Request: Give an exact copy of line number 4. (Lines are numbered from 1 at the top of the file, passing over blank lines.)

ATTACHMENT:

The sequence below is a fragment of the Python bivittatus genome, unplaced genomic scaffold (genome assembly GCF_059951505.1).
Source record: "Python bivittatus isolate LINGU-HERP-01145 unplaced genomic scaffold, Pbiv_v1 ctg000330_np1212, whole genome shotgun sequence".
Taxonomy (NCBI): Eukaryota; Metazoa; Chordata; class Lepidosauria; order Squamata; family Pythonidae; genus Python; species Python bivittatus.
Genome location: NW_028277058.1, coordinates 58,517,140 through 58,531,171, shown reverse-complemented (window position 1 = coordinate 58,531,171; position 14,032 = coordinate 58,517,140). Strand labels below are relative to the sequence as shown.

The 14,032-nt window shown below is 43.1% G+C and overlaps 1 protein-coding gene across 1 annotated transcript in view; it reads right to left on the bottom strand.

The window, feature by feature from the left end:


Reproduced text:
Genome location: NW_028277058.1, coordinates 58,517,140 through 58,531,171, shown reverse-complemented (window position 1 = coordinate 58,531,171; position 14,032 = coordinate 58,517,140). Strand labels below are relative to the sequence as shown.